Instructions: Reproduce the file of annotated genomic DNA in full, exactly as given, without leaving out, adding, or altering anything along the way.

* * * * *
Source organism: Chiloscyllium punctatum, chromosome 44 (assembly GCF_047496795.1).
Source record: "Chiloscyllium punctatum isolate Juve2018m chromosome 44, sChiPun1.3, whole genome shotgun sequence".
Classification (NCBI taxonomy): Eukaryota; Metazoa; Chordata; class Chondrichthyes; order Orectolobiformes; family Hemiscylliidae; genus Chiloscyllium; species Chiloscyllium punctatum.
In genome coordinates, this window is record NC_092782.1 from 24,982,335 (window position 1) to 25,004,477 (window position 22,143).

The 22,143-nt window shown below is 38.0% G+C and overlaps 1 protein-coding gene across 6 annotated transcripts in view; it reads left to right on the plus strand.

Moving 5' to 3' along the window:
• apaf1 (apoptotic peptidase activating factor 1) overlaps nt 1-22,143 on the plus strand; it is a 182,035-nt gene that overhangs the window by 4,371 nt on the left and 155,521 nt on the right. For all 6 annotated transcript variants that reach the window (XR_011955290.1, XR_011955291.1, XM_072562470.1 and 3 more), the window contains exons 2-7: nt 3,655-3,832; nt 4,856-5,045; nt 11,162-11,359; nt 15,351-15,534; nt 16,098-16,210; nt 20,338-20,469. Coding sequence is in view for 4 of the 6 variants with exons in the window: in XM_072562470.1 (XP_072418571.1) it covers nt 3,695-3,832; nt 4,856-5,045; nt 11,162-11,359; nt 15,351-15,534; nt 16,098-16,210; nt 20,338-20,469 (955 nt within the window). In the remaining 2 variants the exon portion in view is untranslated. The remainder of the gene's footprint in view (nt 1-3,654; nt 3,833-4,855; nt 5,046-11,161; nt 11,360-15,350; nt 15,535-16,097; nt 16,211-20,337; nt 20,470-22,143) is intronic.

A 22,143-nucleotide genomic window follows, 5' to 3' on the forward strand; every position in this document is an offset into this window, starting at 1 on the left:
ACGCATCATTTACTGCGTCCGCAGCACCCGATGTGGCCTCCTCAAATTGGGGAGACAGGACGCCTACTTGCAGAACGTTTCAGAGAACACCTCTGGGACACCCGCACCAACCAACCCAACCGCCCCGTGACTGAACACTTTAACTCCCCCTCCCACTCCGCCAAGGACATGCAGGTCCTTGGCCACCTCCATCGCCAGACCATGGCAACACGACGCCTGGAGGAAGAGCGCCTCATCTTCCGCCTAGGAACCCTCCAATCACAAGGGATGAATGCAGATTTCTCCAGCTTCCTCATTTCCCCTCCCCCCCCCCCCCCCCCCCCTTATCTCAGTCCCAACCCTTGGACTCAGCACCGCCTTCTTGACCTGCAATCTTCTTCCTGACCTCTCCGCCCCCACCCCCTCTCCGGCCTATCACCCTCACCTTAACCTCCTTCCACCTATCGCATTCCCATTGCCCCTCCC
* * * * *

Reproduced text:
Source organism: Chiloscyllium punctatum, chromosome 44 (assembly GCF_047496795.1).
Source record: "Chiloscyllium punctatum isolate Juve2018m chromosome 44, sChiPun1.3, whole genome shotgun sequence".
Classification (NCBI taxonomy): Eukaryota; Metazoa; Chordata; class Chondrichthyes; order Orectolobiformes; family Hemiscylliidae; genus Chiloscyllium; species Chiloscyllium punctatum.
In genome coordinates, this window is record NC_092782.1 from 24,982,335 (window position 1) to 25,004,477 (window position 22,143).

The 22,143-nt window shown below is 38.0% G+C and overlaps 1 protein-coding gene across 6 annotated transcripts in view; it reads left to right on the plus strand.

Moving 5' to 3' along the window:
• apaf1 (apoptotic peptidase activating factor 1) overlaps nt 1-22,143 on the plus strand; it is a 182,035-nt gene that overhangs the window by 4,371 nt on the left and 155,521 nt on the right. For all 6 annotated transcript variants that reach the window (XR_011955290.1, XR_011955291.1, XM_072562470.1 and 3 more), the window contains exons 2-7: nt 3,655-3,832; nt 4,856-5,045; nt 11,162-11,359; nt 15,351-15,534; nt 16,098-16,210; nt 20,338-20,469. Coding sequence is in view for 4 of the 6 variants with exons in the window: in XM_072562470.1 (XP_072418571.1) it covers nt 3,695-3,832; nt 4,856-5,045; nt 11,162-11,359; nt 15,351-15,534; nt 16,098-16,210; nt 20,338-20,469 (955 nt within the window). In the remaining 2 variants the exon portion in view is untranslated. The remainder of the gene's footprint in view (nt 1-3,654; nt 3,833-4,855; nt 5,046-11,161; nt 11,360-15,350; nt 15,535-16,097; nt 16,211-20,337; nt 20,470-22,143) is intronic.

A 22,143-nucleotide genomic window follows, 5' to 3' on the forward strand; every position in this document is an offset into this window, starting at 1 on the left:
ACGCATCATTTACTGCGTCCGCAGCACCCGATGTGGCCTCCTCAAATTGGGGAGACAGGACGCCTACTTGCAGAACGTTTCAGAGAACACCTCTGGGACACCCGCACCAACCAACCCAACCGCCCCGTGACTGAACACTTTAACTCCCCCTCCCACTCCGCCAAGGACATGCAGGTCCTTGGCCACCTCCATCGCCAGACCATGGCAACACGACGCCTGGAGGAAGAGCGCCTCATCTTCCGCCTAGGAACCCTCCAATCACAAGGGATGAATGCAGATTTCTCCAGCTTCCTCATTTCCCCTCCCCCCCCCCCCCCCCCCCCTTATCTCAGTCCCAACCCTTGGACTCAGCACCGCCTTCTTGACCTGCAATCTTCTTCCTGACCTCTCCGCCCCCACCCCCTCTCCGGCCTATCACCCTCACCTTAACCTCCTTCCACCTATCGCATTCCCATTGCCCCTCCC